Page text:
On May 7 2014 the Constitutional Court decided that PM Yingluck must leave office as she had unduly interfered in the role of permanent paid government officials. In previous years, this method has been used to justify a military coup d'état. Dr. Nelson noted that Article 3 of the Constitution states that the power belongs to the people. During the 2011 elections some 27 million people exercised their power either voting for the Prime Minister or against her. In 2014, those 27 million votes were invalidated by a handful of judges in the Constitutional Court.

What we are seeing in Thailand is a Constitutional contestation between the people and the old entrenched powers. Looking at the 2007 Constitution we can see that the power of the people (in academia, CSOs, or general electorate) has been diminished in comparison to the 1997 Constitution. This is a manifestation of the continual contest between electoral and appointed power in Thailand’s political system. At the moment, successful push towards effective constitutionalism in Thailand remains a goal, rather a reality, in the future of Thailand.


Prof. Dr. Charas Suwanmala

Aj. Charas explained the four main areas of Thai politics that the PDRC is hoping to reform. The process for these reforms are not detailed as they have not yet been finalized, however one prerequisite is that the reforms must come before elections. Aj. Charas emphasized that this does not mean the PDRC is against elections or democracy, but they believe that if elections come first the same vicious cycle of political brinkmanship will start over again.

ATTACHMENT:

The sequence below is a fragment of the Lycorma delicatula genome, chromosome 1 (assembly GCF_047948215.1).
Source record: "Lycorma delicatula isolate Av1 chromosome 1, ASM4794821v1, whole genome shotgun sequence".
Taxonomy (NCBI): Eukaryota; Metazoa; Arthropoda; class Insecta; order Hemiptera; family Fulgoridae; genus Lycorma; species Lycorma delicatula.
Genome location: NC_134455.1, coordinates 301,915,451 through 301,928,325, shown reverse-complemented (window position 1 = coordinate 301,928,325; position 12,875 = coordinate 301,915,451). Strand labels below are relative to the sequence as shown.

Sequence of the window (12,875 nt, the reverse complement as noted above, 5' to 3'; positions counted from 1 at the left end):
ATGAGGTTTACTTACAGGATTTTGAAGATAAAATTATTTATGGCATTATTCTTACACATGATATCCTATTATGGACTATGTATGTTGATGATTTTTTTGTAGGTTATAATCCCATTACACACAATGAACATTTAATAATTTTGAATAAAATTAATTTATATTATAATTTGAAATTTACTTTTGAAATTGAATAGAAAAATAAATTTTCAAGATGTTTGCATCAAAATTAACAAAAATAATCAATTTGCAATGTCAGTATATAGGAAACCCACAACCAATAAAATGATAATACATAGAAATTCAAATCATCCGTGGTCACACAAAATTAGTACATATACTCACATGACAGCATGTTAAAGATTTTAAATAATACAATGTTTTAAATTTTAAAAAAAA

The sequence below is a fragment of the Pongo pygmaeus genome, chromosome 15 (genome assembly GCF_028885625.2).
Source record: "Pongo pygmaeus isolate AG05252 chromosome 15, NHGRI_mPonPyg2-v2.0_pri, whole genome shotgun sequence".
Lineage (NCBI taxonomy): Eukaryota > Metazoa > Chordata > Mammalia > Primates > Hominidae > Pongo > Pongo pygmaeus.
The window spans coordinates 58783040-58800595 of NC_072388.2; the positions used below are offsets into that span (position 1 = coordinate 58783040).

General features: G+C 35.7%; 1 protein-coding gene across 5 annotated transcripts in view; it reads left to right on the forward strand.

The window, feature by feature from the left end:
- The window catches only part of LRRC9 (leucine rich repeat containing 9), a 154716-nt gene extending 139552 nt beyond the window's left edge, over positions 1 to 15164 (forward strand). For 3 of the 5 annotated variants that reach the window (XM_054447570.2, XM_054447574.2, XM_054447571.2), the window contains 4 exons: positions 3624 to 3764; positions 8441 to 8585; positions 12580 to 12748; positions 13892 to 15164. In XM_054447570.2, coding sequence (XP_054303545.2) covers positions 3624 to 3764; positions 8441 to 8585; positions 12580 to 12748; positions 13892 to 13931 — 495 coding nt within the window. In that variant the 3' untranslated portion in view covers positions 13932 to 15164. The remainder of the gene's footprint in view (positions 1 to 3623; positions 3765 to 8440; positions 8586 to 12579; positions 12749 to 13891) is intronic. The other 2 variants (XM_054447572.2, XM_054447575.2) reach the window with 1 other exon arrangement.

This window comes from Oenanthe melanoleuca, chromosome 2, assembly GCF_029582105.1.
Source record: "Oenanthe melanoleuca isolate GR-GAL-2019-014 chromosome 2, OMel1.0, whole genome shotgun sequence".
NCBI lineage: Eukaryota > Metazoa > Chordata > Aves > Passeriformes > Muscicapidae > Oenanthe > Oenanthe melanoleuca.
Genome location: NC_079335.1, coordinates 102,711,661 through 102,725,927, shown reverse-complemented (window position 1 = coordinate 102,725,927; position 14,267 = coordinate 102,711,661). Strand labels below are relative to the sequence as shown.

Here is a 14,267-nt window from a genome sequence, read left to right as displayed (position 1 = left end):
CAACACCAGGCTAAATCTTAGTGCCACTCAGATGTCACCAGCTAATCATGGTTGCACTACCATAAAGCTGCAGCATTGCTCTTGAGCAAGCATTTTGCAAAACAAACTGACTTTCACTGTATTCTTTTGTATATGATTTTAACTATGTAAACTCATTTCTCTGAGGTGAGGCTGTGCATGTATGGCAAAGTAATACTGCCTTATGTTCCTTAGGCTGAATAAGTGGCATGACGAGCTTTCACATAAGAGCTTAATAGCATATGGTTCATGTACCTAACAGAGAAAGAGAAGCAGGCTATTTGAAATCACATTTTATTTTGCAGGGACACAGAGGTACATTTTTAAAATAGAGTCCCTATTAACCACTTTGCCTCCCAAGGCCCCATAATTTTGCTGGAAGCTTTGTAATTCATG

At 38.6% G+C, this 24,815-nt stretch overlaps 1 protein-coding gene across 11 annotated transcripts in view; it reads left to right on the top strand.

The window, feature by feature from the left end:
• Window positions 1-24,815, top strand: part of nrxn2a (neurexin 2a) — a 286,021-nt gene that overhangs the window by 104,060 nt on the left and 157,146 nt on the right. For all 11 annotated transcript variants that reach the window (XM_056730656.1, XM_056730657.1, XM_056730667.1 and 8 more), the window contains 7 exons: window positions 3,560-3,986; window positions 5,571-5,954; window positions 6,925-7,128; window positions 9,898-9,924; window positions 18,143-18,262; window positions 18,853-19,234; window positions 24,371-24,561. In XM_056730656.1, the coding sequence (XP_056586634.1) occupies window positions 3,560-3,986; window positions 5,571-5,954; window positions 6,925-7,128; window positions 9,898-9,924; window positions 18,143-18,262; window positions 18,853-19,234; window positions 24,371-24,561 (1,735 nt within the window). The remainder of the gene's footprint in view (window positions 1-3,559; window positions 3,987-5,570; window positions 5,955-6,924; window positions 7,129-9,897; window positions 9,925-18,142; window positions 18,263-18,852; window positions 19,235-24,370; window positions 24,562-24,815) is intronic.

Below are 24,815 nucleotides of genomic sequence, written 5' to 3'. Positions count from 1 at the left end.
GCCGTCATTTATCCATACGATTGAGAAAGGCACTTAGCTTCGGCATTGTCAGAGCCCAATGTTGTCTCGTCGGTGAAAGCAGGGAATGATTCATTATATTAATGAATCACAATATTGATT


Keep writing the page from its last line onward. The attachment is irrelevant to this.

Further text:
1)      Electoral reform. They want to prevent the populist policies from dominating the electoral cycle like they have for the past 10 years. In addition, political party reform is necessary in order to prevent political parties from being dominated by money politics. The PDRC would also like to install a kind of pre-election ‘primary system’ so that the process of selecting candidates can be more transparent and democratic. Finally, they would like to eradicate the practice of vote buying from Thai elections. 

2)      Decentralization. A major aim is to have elected governors in the provinces around the nation. They advocate self-governing provinces in local areas, with financial autonomy. Citizens see their votes leading to real change in their local communities.

3)      Corruption. The PDRC wants to end corruption in all levels of politics and society. Corruption has a very big network and a large footprint in Thai society. The bureaucracy, businesses, politicians and society need long-term reform to eradicate corruption.